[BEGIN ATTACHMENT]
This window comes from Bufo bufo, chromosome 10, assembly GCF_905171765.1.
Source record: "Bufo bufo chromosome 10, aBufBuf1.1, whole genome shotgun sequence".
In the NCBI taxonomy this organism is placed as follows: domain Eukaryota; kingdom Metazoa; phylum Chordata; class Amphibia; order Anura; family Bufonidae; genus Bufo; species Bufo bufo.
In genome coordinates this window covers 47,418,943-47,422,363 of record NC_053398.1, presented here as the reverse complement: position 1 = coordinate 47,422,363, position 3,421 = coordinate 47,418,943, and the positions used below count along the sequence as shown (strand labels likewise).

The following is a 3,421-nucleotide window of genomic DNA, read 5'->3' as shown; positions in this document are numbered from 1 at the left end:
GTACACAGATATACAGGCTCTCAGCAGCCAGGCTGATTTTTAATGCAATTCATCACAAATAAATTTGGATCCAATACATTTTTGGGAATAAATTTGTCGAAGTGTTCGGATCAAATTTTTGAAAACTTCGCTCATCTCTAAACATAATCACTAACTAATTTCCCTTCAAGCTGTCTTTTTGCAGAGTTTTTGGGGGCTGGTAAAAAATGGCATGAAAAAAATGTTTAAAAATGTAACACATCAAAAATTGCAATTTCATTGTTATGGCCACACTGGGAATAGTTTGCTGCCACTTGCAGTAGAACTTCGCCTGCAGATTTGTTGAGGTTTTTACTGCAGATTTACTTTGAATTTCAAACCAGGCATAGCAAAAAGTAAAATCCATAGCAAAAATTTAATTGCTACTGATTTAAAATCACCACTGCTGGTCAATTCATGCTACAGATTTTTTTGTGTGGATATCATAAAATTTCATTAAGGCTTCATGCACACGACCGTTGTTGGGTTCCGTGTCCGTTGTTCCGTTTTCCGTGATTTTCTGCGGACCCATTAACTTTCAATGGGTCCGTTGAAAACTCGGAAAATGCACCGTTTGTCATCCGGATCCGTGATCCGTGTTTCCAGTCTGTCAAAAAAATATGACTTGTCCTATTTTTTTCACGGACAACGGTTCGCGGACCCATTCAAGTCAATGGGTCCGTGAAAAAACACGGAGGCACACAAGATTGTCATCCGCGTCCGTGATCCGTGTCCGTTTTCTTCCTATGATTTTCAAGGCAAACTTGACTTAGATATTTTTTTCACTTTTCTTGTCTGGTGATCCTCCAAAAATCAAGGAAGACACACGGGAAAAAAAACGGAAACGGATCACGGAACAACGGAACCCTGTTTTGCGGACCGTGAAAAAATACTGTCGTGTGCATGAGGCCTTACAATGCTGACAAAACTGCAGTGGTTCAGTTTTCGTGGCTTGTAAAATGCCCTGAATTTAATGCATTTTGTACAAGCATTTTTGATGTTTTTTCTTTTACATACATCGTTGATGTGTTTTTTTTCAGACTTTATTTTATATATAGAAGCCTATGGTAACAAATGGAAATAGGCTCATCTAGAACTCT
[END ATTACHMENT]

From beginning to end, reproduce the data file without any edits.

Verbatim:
This window comes from Bufo bufo, chromosome 10, assembly GCF_905171765.1.
Source record: "Bufo bufo chromosome 10, aBufBuf1.1, whole genome shotgun sequence".
In the NCBI taxonomy this organism is placed as follows: domain Eukaryota; kingdom Metazoa; phylum Chordata; class Amphibia; order Anura; family Bufonidae; genus Bufo; species Bufo bufo.
In genome coordinates this window covers 47,418,943-47,422,363 of record NC_053398.1, presented here as the reverse complement: position 1 = coordinate 47,422,363, position 3,421 = coordinate 47,418,943, and the positions used below count along the sequence as shown (strand labels likewise).

The following is a 3,421-nucleotide window of genomic DNA, read 5'->3' as shown; positions in this document are numbered from 1 at the left end:
GTACACAGATATACAGGCTCTCAGCAGCCAGGCTGATTTTTAATGCAATTCATCACAAATAAATTTGGATCCAATACATTTTTGGGAATAAATTTGTCGAAGTGTTCGGATCAAATTTTTGAAAACTTCGCTCATCTCTAAACATAATCACTAACTAATTTCCCTTCAAGCTGTCTTTTTGCAGAGTTTTTGGGGGCTGGTAAAAAATGGCATGAAAAAAATGTTTAAAAATGTAACACATCAAAAATTGCAATTTCATTGTTATGGCCACACTGGGAATAGTTTGCTGCCACTTGCAGTAGAACTTCGCCTGCAGATTTGTTGAGGTTTTTACTGCAGATTTACTTTGAATTTCAAACCAGGCATAGCAAAAAGTAAAATCCATAGCAAAAATTTAATTGCTACTGATTTAAAATCACCACTGCTGGTCAATTCATGCTACAGATTTTTTTGTGTGGATATCATAAAATTTCATTAAGGCTTCATGCACACGACCGTTGTTGGGTTCCGTGTCCGTTGTTCCGTTTTCCGTGATTTTCTGCGGACCCATTAACTTTCAATGGGTCCGTTGAAAACTCGGAAAATGCACCGTTTGTCATCCGGATCCGTGATCCGTGTTTCCAGTCTGTCAAAAAAATATGACTTGTCCTATTTTTTTCACGGACAACGGTTCGCGGACCCATTCAAGTCAATGGGTCCGTGAAAAAACACGGAGGCACACAAGATTGTCATCCGCGTCCGTGATCCGTGTCCGTTTTCTTCCTATGATTTTCAAGGCAAACTTGACTTAGATATTTTTTTCACTTTTCTTGTCTGGTGATCCTCCAAAAATCAAGGAAGACACACGGGAAAAAAAACGGAAACGGATCACGGAACAACGGAACCCTGTTTTGCGGACCGTGAAAAAATACTGTCGTGTGCATGAGGCCTTACAATGCTGACAAAACTGCAGTGGTTCAGTTTTCGTGGCTTGTAAAATGCCCTGAATTTAATGCATTTTGTACAAGCATTTTTGATGTTTTTTCTTTTACATACATCGTTGATGTGTTTTTTTTCAGACTTTATTTTATATATAGAAGCCTATGGTAACAAATGGAAATAGGCTCATCTAGAACTCT